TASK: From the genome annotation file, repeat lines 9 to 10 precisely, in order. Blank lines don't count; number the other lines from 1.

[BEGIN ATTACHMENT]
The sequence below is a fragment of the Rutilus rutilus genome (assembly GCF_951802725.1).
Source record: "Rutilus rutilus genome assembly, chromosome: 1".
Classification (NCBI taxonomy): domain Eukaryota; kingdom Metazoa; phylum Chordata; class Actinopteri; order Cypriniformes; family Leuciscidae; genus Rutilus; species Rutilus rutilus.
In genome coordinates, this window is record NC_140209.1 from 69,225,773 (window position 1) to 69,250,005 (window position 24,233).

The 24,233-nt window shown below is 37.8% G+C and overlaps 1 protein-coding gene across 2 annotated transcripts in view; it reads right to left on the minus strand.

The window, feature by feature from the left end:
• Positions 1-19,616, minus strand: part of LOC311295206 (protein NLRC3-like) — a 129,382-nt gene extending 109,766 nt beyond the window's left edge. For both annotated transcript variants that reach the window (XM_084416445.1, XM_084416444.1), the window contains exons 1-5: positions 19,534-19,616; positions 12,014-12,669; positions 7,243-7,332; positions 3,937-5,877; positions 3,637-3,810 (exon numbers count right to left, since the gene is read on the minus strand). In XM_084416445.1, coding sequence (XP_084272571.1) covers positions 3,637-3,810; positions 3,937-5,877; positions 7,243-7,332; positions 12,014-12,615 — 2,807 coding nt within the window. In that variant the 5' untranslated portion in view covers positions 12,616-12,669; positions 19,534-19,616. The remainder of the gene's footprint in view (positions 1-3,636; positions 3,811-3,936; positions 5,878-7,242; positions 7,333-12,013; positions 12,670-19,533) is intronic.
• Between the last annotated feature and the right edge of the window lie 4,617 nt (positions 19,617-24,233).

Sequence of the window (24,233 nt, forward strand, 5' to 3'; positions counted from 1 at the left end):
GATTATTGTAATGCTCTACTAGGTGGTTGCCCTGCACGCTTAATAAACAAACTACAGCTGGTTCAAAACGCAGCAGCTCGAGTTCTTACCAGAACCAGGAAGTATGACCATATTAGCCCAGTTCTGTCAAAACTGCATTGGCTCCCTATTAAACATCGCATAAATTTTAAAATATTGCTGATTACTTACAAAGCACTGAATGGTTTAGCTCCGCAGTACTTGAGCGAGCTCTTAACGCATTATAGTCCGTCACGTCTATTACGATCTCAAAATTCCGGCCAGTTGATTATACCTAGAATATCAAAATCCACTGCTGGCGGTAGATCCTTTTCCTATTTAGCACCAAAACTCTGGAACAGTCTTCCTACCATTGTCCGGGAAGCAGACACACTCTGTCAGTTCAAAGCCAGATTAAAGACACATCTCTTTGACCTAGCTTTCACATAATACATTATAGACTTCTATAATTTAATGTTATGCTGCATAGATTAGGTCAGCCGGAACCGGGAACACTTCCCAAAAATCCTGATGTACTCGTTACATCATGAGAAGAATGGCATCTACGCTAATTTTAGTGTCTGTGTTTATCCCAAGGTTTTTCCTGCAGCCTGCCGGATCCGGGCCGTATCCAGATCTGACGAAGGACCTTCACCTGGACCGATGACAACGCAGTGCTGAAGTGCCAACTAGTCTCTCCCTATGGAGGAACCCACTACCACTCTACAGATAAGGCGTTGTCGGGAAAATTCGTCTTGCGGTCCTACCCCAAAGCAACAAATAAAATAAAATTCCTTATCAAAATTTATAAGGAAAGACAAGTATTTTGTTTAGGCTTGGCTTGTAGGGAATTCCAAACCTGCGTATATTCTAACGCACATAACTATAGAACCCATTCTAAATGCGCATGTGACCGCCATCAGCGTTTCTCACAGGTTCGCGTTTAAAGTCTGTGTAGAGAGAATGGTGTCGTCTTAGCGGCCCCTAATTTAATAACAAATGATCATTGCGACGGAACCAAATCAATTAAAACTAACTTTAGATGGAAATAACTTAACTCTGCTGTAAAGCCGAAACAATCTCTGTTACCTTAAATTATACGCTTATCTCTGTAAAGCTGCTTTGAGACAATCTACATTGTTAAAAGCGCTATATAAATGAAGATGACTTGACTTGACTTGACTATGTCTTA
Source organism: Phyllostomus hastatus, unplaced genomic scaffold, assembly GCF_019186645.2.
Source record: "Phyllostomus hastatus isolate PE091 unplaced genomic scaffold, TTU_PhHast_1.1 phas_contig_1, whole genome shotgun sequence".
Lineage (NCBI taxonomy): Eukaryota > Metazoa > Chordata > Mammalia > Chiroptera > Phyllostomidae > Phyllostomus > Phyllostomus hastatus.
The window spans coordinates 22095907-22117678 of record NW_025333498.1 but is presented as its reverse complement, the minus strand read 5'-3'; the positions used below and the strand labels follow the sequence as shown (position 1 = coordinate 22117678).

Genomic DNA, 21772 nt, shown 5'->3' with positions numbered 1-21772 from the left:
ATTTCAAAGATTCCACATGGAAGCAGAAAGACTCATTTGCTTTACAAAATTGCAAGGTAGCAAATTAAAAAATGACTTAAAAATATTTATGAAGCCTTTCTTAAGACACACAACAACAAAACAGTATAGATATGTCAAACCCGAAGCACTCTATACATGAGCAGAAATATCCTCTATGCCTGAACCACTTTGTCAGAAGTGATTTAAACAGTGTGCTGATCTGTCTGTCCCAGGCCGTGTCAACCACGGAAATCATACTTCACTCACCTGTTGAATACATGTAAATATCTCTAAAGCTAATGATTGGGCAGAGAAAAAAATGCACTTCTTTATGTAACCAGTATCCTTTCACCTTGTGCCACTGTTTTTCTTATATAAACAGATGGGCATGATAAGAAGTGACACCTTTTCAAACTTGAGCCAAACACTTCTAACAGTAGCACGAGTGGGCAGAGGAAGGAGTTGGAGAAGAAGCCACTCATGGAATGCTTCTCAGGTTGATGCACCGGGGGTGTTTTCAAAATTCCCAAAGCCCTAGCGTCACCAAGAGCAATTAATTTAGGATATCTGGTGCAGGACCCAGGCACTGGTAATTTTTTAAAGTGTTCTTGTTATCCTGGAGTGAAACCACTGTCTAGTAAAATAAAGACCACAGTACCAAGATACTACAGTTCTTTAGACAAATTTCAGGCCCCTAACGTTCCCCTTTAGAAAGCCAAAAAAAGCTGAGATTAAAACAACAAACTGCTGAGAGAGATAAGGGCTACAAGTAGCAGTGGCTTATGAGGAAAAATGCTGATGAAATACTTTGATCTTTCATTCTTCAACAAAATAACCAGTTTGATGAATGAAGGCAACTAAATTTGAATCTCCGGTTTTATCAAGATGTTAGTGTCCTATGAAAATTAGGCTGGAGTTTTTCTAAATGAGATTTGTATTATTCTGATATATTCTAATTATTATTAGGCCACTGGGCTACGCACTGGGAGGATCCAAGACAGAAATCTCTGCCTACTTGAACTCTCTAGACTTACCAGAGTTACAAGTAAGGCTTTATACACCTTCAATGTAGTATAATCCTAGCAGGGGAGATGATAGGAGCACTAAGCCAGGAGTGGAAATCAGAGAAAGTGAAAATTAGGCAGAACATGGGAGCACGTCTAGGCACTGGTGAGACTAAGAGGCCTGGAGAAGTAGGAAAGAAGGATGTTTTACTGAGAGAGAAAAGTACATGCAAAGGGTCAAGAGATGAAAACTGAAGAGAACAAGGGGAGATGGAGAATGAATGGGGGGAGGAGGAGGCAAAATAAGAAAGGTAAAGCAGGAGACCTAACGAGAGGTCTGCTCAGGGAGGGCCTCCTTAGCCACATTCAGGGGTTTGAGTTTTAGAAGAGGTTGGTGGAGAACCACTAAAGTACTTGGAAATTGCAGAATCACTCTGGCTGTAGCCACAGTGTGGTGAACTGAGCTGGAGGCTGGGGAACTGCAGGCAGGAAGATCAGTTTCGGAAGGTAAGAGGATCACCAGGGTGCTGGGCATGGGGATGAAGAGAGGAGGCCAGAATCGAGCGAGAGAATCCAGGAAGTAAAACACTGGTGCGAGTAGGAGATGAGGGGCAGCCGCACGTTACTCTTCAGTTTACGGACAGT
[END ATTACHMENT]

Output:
Sequence of the window (24,233 nt, forward strand, 5' to 3'; positions counted from 1 at the left end):
GATTATTGTAATGCTCTACTAGGTGGTTGCCCTGCACGCTTAATAAACAAACTACAGCTGGTTCAAAACGCAGCAGCTCGAGTTCTTACCAGAACCAGGAAGTATGACCATATTAGCCCAGTTCTGTCAAAACTGCATTGGCTCCCTATTAAACATCGCATAAATTTTAAAATATTGCTGATTACTTACAAAGCACTGAATGGTTTAGCTCCGCAGTACTTGAGCGAGCTCTTAACGCATTATAGTCCGTCACGTCTATTACGATCTCAAAATTCCGGCCAGTTGATTATACCTAGAATATCAAAATCCACTGCTGGCGGTAGATCCTTTTCCTATTTAGCACCAAAACTCTGGAACAGTCTTCCTACCATTGTCCGGGAAGCAGACACACTCTGTCAGTTCAAAGCCAGATTAAAGACACATCTCTTTGACCTAGCTTTCACATAATACATTATAGACTTCTATAATTTAATGTTATGCTGCATAGATTAGGTCAGCCGGAACCGGGAACACTTCCCAAAAATCCTGATGTACTCGTTACATCATGAGAAGAATGGCATCTACGCTAATTTTAGTGTCTGTGTTTATCCCAAGGTTTTTCCTGCAGCCTGCCGGATCCGGGCCGTATCCAGATCTGACGAAGGACCTTCACCTGGACCGATGACAACGCAGTGCTGAAGTGCCAACTAGTCTCTCCCTATGGAGGAACCCACTACCACTCTACAGATAAGGCGTTGTCGGGAAAATTCGTCTTGCGGTCCTACCCCAAAGCAACAAATAAAATAAAATTCCTTATCAAAATTTATAAGGAAAGACAAGTATTTTGTTTAGGCTTGGCTTGTAGGGAATTCCAAACCTGCGTATATTCTAACGCACATAACTATAGAACCCATTCTAAATGCGCATGTGACCGCCATCAGCGTTTCTCACAGGTTCGCGTTTAAAGTCTGTGTAGAGAGAATGGTGTCGTCTTAGCGGCCCCTAATTTAATAACAAATGATCATTGCGACGGAACCAAATCAATTAAAACTAACTTTAGATGGAAATAACTTAACTCTGCTGTAAAGCCGAAACAATCTCTGTTACCTTAAATTATACGCTTATCTCTGTAAAGCTGCTTTGAGACAATCTACATTGTTAAAAGCGCTATATAAATGAAGATGACTTGACTTGACTTGACTATGTCTTA